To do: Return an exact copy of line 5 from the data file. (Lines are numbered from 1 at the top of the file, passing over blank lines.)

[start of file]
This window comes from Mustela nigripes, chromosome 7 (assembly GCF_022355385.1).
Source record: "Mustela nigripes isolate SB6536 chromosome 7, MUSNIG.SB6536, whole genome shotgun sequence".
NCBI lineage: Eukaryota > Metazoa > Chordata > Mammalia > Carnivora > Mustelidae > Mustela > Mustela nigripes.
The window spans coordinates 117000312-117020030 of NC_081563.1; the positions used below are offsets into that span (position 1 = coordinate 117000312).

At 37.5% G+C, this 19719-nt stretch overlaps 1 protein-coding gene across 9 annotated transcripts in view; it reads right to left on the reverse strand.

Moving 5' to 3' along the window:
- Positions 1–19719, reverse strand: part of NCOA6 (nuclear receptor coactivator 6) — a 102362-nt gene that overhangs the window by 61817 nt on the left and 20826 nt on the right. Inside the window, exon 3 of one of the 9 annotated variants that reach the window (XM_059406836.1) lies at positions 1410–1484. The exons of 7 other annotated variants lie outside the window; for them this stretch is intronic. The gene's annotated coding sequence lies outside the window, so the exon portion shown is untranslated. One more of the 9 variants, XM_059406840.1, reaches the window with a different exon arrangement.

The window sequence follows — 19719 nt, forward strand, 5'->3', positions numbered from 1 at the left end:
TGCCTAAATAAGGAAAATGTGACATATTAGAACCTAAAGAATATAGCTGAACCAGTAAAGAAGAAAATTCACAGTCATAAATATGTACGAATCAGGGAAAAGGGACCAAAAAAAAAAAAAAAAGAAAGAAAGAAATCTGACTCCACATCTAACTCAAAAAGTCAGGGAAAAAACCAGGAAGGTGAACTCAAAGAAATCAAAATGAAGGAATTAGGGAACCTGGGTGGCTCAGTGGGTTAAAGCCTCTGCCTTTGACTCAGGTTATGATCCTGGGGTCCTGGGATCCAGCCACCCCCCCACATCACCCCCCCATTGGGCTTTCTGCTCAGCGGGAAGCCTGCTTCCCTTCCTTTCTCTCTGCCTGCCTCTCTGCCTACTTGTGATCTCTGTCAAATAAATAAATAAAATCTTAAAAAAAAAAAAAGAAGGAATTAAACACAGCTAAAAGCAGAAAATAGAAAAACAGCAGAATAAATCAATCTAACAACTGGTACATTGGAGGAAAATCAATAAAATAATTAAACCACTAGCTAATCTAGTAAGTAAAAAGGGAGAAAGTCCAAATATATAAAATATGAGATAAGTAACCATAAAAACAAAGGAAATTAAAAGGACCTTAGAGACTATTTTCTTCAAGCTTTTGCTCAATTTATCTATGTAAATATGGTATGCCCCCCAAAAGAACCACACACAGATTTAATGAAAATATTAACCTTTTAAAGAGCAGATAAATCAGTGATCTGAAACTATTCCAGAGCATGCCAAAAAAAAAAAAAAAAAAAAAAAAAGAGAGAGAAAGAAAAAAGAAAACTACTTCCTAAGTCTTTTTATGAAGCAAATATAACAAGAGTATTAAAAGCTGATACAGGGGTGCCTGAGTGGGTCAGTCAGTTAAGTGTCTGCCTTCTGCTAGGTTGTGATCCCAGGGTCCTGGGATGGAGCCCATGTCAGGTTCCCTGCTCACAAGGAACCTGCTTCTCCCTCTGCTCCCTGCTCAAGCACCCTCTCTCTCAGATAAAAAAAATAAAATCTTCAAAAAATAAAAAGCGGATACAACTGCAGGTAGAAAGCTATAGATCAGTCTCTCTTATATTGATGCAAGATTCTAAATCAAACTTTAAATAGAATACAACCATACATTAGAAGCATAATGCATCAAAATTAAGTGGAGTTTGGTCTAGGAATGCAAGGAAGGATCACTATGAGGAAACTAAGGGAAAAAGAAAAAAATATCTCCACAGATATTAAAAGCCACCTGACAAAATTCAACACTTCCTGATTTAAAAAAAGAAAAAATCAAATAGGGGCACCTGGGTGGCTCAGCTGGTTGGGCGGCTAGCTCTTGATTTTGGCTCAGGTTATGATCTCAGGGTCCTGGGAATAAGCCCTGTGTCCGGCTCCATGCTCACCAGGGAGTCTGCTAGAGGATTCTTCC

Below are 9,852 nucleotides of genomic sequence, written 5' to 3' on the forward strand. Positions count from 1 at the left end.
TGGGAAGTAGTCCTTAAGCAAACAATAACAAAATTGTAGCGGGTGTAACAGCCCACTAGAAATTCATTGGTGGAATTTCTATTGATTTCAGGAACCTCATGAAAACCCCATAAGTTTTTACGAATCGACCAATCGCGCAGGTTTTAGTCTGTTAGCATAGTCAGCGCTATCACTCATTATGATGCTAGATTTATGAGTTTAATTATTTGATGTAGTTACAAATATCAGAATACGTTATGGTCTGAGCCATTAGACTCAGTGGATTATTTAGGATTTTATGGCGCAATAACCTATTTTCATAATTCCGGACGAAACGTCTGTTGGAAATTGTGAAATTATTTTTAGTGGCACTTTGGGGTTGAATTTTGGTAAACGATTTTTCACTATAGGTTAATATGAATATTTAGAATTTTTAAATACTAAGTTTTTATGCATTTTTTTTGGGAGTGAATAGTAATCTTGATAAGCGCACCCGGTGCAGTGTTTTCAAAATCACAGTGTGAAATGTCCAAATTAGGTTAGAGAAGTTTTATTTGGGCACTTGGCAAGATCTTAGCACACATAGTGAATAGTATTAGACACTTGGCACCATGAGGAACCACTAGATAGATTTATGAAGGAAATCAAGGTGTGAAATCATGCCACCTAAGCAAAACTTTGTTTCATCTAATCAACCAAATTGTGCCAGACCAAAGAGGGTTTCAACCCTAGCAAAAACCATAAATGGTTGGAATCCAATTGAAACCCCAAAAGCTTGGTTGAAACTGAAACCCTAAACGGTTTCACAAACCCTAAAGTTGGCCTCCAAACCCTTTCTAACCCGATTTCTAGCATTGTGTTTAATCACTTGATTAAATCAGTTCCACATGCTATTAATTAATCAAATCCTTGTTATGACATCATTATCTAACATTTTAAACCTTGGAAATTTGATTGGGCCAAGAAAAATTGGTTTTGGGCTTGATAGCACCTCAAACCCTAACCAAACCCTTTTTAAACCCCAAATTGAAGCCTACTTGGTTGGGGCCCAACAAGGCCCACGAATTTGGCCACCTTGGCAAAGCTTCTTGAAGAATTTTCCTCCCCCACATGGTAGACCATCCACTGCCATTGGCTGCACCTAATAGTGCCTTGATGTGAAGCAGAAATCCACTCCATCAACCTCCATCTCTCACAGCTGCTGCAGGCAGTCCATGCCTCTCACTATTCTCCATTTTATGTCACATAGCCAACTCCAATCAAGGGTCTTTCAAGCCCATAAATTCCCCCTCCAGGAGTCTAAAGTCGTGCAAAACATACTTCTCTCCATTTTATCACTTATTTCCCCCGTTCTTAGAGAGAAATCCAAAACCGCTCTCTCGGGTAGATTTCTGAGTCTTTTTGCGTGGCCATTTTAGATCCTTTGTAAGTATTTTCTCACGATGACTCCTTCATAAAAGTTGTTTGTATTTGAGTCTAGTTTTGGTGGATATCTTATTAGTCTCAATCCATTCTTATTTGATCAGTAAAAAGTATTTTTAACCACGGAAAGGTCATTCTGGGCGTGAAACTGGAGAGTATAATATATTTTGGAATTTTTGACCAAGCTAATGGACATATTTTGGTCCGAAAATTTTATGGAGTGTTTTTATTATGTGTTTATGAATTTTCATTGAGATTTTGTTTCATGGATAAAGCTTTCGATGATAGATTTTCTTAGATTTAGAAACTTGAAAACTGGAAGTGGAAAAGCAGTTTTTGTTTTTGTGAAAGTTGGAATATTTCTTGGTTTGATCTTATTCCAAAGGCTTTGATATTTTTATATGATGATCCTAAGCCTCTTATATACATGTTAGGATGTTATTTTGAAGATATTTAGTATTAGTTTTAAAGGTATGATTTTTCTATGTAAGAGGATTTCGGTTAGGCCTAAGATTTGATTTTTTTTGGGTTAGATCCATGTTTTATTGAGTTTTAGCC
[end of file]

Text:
At 37.5% G+C, this 19719-nt stretch overlaps 1 protein-coding gene across 9 annotated transcripts in view; it reads right to left on the reverse strand.